By: Jasmine Singletary | firstname.lastname@example.org
Everyone knows that having a furry friend around is relaxing and sometimes entertaining. When we’re bored, we can take them on walks and watch them run around in a field for hours.
The question is, do dogs belong on campus? Yes, they are cute and fun, but they may be a distraction to other students. I can’t be the only one that sees a dog and immediately wants to stop, pet them and talk to it like a baby so, I believe they could potentially be a distraction for some students.
I know what you’re thinking, well what about service dogs?
Service dogs are there to provide a service that may include saving someone’s life. So, no, they don’t count when we ask do dogs belong on campus.
Now, that we’ve cleared that up, I can’t be the only person who has walked across the field in front of the College of Humanities and Behavioral Sciences building and almost stepped in poop or decided to sit outside and realized a pile of poop is next to me.
A dog is like a child; they need around the clock care. Putting that on top of being a student could be overwhelming.
For example, some of us are first-time college students and barely know how to take care of ourselves, so having a dog seems unrealistic. Also, us students are always complaining about being broke, how are you going to be able to take care of the dog, if you have no money?They could be your support system so, having them registered as an emotional support dog would be smart.
Last semester I noticed there were a lot of dogs coming in and out of Muse hall. As a past resident, I know that those rooms aren’t huge, with two people in the rooms its sort of stuffy. Adding on a pet would make it very crowded, especially a large dog.
Alexis Cox, a Radford University junior, said, “I think they belong on campus if they are service dogs or if they’re friendly and trained. I think dogs are great companions, and it’s always good to see a four-legged friend around campus.”
This is a reasonable request, and it also goes back to my point of them being a distraction. For example, if the dog is barking at any and everything it could be annoying to the people around that are trying to get school work done outside or anyone trying to enjoy some fresh air.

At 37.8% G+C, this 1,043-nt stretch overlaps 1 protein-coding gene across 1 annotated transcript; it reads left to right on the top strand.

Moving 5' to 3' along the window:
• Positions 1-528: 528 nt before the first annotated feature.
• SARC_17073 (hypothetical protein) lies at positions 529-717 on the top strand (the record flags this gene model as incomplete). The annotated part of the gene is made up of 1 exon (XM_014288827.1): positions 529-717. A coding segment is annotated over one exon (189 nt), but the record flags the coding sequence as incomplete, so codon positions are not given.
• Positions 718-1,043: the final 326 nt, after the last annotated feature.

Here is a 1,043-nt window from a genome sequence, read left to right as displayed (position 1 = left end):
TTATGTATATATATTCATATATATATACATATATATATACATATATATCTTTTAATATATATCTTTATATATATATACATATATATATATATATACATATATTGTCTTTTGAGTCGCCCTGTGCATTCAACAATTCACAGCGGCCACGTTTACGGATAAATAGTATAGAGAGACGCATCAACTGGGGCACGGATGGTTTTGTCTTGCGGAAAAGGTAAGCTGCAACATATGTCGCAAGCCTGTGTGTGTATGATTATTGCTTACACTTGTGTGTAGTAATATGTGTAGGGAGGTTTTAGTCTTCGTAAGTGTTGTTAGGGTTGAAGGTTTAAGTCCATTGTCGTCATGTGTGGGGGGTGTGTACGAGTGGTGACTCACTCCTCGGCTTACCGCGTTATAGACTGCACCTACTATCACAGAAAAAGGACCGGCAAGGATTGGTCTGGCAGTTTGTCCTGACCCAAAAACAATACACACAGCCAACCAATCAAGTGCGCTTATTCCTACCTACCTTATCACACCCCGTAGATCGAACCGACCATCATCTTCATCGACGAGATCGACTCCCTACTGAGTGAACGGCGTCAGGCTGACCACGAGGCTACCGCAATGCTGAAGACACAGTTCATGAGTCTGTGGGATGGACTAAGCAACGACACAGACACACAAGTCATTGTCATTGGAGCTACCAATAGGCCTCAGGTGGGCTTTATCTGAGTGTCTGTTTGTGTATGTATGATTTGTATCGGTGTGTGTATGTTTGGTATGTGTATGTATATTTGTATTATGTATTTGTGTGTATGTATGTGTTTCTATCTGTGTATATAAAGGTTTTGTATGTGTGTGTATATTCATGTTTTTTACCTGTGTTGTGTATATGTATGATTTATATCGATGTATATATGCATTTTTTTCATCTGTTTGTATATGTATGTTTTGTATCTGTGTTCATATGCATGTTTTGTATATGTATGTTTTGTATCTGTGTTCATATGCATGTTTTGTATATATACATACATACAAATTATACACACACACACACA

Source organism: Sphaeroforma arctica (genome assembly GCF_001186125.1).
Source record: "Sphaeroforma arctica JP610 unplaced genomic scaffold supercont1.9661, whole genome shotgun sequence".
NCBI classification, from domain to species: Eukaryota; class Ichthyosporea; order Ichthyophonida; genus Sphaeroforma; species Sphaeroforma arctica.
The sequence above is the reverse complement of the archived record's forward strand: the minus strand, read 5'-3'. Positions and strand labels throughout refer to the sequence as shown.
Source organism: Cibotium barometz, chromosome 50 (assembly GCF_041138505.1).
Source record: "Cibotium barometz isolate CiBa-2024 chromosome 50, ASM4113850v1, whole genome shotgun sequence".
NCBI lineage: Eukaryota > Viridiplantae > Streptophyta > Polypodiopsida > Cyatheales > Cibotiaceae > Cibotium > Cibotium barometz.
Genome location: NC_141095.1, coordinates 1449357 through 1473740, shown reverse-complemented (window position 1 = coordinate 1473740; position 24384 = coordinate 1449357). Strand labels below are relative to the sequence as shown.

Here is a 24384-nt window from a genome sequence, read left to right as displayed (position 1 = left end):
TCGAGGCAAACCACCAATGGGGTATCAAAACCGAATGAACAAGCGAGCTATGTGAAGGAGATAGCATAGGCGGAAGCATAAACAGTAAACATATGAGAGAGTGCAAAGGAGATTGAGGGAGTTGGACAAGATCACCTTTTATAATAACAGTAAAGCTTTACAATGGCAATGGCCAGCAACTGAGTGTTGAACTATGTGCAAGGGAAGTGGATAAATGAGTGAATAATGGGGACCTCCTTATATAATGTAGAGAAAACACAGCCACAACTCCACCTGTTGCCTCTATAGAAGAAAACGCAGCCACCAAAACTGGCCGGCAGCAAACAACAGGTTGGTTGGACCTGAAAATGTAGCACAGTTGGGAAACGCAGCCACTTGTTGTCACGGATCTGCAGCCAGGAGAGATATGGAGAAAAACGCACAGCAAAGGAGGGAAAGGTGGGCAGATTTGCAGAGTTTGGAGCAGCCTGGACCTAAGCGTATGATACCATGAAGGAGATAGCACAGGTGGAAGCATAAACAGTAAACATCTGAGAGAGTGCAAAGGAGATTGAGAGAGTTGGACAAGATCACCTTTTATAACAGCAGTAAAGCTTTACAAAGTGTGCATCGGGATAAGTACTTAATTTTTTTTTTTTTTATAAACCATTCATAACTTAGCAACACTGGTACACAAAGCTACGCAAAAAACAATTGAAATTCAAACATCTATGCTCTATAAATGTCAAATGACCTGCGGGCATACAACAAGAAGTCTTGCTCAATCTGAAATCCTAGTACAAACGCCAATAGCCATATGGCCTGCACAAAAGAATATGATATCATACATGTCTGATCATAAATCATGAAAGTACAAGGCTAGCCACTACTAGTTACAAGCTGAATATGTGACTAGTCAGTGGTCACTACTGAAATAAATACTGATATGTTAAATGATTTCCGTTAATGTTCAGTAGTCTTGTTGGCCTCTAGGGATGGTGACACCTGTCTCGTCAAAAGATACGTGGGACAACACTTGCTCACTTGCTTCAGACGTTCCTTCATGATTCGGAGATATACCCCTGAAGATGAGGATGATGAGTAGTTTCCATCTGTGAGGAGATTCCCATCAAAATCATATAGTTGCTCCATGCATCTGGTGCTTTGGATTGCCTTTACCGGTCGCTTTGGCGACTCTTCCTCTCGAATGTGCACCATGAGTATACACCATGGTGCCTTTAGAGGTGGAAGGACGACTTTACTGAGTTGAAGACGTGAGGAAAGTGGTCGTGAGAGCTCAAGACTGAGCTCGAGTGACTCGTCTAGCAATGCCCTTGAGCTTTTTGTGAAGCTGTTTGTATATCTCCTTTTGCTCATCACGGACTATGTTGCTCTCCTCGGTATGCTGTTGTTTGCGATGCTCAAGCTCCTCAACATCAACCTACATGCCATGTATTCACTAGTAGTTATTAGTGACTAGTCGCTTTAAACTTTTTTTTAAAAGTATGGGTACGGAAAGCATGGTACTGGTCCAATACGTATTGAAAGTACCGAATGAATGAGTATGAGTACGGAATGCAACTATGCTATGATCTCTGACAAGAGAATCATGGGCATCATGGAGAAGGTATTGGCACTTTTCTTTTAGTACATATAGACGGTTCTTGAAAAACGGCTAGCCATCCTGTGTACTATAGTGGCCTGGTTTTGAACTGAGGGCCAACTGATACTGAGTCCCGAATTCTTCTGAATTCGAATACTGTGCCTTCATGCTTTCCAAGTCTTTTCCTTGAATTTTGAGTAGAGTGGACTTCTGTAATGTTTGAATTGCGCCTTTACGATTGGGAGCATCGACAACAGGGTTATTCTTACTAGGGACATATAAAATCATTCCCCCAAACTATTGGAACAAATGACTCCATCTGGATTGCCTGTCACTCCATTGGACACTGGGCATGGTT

Richard Bland, a junior said, “Yes they belong on campus because they could be someone’s cuddle buddy or support animal. I don’t think I would be able to take care of a dog and myself.”
An emotional support dog could be an exception, as to dogs being on campus, along with service dogs. Getting your dog registered as an emotional support animal is much easier than getting it registered as a service dog.
A dog is like a child; they need around the clock care. Putting that on top of being a student could be overwhelming.All you have to do is go online and answer a few questions, and you’ll receive the paperwork and vest within a week. So, does an emotional support dog count?
Cox said, “I still think they should be allowed on campus you never know what someone is going through so, instead of going to get a service dog, registering your own dog as an emotional support dog may be enough to help them through a tough time.”
Support is something we all need at times and having your furry friend there when you’re struggling on an assignment or just stressed out your support dog could be the break you need.
Bland said, “Yes, as I said before they could be your support system so, having them registered as an emotional support dog would be smart.”
So, should dogs be allowed on campus?
I think the answer is yes because they are so much more than pets to people. They are rescuers and support all in one, they may require a little extra work on top of being a student, but it’s all worth it in the end.
Photo Credit: (Jordan Bennett | Staff Photographer)